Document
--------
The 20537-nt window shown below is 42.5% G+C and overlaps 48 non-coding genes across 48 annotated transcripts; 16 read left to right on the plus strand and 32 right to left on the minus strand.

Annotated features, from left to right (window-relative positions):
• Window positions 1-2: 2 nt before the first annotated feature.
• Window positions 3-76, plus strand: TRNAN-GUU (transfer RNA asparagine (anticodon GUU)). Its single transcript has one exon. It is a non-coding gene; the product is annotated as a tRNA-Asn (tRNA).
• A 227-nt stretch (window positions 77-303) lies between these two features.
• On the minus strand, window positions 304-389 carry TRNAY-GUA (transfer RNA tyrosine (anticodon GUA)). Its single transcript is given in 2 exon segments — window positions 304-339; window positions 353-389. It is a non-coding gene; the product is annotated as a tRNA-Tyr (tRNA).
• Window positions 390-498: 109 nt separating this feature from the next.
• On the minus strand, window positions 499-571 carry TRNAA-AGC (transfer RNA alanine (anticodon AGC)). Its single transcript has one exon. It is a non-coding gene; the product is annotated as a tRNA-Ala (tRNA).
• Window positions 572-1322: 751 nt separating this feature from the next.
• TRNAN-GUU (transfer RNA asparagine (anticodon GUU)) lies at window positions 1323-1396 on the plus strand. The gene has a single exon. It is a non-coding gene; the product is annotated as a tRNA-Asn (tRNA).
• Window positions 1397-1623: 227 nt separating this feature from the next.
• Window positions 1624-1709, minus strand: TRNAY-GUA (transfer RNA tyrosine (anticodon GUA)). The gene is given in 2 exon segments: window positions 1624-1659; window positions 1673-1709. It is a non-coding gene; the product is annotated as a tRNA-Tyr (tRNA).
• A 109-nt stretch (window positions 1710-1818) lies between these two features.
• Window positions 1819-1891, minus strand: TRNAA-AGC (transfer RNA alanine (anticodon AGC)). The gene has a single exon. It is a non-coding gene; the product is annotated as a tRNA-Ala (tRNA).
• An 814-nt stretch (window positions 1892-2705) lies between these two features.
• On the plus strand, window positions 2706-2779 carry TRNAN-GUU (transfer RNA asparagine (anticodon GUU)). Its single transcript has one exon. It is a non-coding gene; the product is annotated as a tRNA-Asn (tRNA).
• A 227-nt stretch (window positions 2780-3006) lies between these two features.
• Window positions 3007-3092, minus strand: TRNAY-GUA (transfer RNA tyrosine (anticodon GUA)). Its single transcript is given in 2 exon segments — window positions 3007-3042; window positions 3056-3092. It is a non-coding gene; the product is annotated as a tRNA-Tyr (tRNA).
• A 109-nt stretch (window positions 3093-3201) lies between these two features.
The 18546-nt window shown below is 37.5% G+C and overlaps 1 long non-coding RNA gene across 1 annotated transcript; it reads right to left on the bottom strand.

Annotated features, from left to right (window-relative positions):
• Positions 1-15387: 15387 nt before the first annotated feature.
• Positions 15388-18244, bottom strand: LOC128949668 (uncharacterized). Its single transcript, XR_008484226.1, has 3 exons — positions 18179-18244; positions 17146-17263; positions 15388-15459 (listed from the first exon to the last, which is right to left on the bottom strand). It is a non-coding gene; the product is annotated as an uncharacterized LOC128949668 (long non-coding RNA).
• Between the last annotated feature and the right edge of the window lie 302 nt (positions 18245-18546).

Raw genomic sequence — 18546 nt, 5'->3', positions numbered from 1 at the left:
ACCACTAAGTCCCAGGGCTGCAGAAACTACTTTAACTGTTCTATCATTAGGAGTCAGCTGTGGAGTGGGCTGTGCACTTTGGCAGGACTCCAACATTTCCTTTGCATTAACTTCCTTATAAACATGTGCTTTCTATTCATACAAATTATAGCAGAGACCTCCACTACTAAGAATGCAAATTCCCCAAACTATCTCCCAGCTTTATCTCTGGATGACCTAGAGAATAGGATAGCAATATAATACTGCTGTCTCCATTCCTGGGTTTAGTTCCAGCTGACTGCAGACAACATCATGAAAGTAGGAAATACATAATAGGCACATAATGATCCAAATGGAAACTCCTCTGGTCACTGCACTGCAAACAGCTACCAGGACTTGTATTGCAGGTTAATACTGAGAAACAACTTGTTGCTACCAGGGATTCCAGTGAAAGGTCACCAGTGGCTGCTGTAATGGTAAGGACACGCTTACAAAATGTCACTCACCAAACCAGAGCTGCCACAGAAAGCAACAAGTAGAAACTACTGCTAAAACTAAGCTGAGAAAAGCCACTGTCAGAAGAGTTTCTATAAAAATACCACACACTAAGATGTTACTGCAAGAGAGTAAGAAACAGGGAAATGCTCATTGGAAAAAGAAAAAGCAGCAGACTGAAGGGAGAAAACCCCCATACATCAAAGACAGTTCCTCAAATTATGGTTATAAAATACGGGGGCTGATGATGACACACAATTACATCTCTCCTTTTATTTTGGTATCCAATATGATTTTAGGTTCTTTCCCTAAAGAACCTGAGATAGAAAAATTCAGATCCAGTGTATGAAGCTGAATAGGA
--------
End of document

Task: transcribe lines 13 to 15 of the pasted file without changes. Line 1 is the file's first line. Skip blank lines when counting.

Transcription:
• A 109-nt stretch (window positions 1710-1818) lies between these two features.
• Window positions 1819-1891, minus strand: TRNAA-AGC (transfer RNA alanine (anticodon AGC)). The gene has a single exon. It is a non-coding gene; the product is annotated as a tRNA-Ala (tRNA).
• An 814-nt stretch (window positions 1892-2705) lies between these two features.